14 January 2015: If managing your weight is one of your goals for 2015, starting the day right is key to success.

A recent review of 30 years of research found regularly eating breakfast cereal is associated with a lower BMI and a reduced risk of being overweight, compared to people who skip breakfast or chose other brekkie foods.1

But with all the hype around higher protein diets for weight loss, what are the higher protein options when it comes to breakfast cereal?

Accredited Practising Dietitian and Australian Breakfast Cereal Manufacturers’ Forum Director Leigh Reeve says breakfast cereals offer something for everyone.

“There’s a tasty range of higher protein breakfast cereals on the market or you can simply boost the protein of your favourite cereal with some quick and easy food pairings that don’t require expensive ingredients or supplements,” said Ms Reeve.

“Brekkies providing around 20g of protein may be recommended to help regulate appetite and increase satiety.2 This can be particularly important at breakfast time as it may help you avoid the mid morning munchies.”

Four Ways To A Higher Protein Brekkie Bowl

Back to Basics

shutterstock_151708670Breakfast cereal and reduced fat milk. That’s it. Quick, simple, easy and 20g of protein – tick. Just look for a breakfast cereal that provides around 10g of protein per serve. And if you want a tasty protein boost add some banana or sprinkle with slivered almonds.

Higher protein breakfast cereal (10g protein) + 1 cup reduced fat milk (10g protein) + banana (2g protein) = 22g protein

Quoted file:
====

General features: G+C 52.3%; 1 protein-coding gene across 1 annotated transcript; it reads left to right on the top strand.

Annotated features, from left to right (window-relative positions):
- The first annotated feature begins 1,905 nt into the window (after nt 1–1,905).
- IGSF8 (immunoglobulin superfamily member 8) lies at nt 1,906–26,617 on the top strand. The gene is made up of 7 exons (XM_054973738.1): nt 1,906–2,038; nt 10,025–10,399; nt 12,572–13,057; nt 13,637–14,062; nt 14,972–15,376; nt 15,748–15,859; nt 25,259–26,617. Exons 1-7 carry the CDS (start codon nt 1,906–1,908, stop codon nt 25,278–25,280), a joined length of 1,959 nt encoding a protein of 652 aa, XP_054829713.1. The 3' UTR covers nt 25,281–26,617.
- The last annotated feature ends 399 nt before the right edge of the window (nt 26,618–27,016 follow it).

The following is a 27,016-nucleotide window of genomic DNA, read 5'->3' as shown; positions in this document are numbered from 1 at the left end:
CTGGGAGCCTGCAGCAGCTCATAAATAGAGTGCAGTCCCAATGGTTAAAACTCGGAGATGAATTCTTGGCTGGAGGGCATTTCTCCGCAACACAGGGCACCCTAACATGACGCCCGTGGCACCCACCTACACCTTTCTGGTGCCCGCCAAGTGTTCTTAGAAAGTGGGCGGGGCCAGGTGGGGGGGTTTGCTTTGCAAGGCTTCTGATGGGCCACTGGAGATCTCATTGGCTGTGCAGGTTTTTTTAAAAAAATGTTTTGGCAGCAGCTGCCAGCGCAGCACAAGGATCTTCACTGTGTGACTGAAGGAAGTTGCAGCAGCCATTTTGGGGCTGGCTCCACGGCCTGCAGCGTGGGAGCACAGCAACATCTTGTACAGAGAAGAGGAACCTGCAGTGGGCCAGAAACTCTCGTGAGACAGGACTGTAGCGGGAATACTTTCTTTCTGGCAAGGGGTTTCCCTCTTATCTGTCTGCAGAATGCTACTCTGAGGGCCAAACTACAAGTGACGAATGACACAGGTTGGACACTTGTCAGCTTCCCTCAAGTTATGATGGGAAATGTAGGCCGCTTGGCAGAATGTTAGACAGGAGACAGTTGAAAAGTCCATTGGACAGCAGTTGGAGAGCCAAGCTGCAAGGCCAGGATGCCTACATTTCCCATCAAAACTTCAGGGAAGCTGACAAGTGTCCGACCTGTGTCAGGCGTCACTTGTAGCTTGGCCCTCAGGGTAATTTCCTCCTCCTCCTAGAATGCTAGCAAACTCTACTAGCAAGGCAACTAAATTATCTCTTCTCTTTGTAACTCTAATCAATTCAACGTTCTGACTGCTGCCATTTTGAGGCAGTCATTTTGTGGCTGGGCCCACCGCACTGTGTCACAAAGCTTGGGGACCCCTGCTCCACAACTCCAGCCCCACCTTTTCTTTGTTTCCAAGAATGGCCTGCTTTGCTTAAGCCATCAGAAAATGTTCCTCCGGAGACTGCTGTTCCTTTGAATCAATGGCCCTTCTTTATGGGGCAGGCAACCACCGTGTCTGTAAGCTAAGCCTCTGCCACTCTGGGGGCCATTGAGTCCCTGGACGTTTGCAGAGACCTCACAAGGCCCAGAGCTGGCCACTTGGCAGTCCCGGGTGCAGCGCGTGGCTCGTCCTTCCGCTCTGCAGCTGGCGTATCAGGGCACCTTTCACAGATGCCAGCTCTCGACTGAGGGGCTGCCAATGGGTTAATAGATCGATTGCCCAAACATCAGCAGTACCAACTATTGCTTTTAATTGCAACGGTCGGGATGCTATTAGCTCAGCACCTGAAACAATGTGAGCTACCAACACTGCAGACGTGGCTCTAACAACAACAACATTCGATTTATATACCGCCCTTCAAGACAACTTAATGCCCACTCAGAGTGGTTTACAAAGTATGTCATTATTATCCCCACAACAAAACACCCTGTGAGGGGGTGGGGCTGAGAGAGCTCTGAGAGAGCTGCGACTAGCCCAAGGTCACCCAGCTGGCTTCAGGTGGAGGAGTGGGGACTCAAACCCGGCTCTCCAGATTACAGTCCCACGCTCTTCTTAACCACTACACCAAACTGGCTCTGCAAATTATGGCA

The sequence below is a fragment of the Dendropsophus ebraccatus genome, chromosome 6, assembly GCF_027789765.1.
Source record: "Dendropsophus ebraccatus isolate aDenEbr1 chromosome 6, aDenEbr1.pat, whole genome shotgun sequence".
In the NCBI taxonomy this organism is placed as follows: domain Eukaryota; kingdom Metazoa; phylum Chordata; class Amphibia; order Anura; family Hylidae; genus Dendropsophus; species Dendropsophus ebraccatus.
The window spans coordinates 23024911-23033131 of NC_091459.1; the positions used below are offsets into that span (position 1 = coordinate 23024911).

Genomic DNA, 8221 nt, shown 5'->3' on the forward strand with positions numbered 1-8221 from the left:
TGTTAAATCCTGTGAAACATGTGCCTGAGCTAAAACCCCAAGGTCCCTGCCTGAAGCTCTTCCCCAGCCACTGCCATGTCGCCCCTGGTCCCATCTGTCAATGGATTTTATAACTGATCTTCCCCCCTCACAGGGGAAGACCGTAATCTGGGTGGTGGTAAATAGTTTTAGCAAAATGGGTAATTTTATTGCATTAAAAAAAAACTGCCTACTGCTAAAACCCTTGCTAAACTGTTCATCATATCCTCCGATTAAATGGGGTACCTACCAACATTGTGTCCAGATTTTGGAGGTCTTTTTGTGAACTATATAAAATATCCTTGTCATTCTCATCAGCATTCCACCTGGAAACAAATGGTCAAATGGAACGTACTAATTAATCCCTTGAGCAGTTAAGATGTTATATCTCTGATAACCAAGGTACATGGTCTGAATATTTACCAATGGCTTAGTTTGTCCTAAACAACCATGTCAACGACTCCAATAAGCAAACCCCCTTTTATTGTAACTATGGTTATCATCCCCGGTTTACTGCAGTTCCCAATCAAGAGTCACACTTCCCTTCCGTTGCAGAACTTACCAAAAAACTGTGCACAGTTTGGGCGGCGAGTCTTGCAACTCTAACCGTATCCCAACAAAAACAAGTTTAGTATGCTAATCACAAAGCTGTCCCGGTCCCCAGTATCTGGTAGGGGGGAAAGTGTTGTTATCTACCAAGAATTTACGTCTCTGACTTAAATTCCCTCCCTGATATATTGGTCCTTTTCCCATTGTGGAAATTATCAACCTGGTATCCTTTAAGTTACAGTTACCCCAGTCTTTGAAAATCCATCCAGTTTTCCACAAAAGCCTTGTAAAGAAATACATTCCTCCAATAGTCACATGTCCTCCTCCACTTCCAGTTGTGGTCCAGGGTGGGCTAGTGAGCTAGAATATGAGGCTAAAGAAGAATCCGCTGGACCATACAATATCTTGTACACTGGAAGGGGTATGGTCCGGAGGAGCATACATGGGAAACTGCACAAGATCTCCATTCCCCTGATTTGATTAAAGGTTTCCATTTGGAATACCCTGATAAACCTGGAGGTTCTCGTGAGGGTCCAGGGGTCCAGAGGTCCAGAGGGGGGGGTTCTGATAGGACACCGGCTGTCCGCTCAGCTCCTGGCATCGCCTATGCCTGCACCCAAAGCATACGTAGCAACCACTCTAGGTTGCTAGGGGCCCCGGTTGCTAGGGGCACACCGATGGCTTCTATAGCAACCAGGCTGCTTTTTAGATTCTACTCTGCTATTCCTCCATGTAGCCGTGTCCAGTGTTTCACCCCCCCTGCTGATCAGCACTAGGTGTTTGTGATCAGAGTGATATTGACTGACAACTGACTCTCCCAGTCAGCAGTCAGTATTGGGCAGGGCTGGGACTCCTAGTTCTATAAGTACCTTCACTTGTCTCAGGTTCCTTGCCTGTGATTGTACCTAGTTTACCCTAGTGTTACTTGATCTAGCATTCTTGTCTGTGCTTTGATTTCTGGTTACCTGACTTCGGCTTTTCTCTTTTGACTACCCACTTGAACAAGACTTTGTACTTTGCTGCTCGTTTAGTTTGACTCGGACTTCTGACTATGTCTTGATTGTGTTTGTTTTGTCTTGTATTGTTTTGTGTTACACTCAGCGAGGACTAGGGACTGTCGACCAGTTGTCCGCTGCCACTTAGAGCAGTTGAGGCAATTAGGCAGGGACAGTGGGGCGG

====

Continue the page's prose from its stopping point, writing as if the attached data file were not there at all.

Pump Up The Milk

A dietitian’s trick is to make your own high-protein milk by adding a cup of skim milk powder (72g) to a litre of reduced fat milk. This increases the protein in a litre of reduced fat milk by 26g3 and is also cheaper than protein shakes and powders. Add this to your favourite cereal for a delicious, higher protein breakfast.

Wheat flakes (8g protein) + 1 cup high protein milk (16g protein) = 24g protein


Taste Matters

YoghurtTreat your tastebuds each morning by topping your favourite muesli with a splash of reduced fat milk and a generous dollop of Greek yoghurt. For an extra protein boost, choose a muesli which also contains nuts and seeds.

Dried fruit and nut muesli (5g protein) + half a cup of reduced fat milk (5g protein) + 100g of no-fat Greek yoghurt (10g protein) = 20g protein


No Need To Skip Coffee

OatsThis delicious brekkie is packed with goodness and will even allow you to justify your morning coffee. Oats are a nutrition powerhouse, so cook some up with skim milk and top with a drizzle of honey for natural sweetness. Enjoy with a small cappuccino. The extra milk from the coffee provides a protein punch.

Rolled oats (5g protein) + 2/3 cup skim milk (6g protein) + a small cappuccino (8g protein) = 19g protein

For more on the latest breakfast cereal news, follow @cereal4brekkie on Twitter or visit www.cereal4brekkie.com.au

For more information: Leigh Reeve, Director ABCMF lreeve@afgc.org.au or Bite Communications on 0435 110 670.

Note: the listed protein values were obtained from NUTTAB and the listed ‘per serve’ values on breakfast cereal nutrition information panels. Values have been rounded to the nearest whole number.


  1. Williams PG. The Benefits of Breakfast Cereal Consumption: A Systematic Review of the Evidence Base. Adv Nutr 2014;5:636S-673S. https://academic.oup.com/advances/article/5/5/636S/4565784
  2. Noakes M & Clifton P. The CSIRO Total Wellbeing Diet. Penguin Group (Australia) 2005.
  3. NUTTAB 2010. Commonwealth of Australia and Food Standards Australia New Zealand 2011
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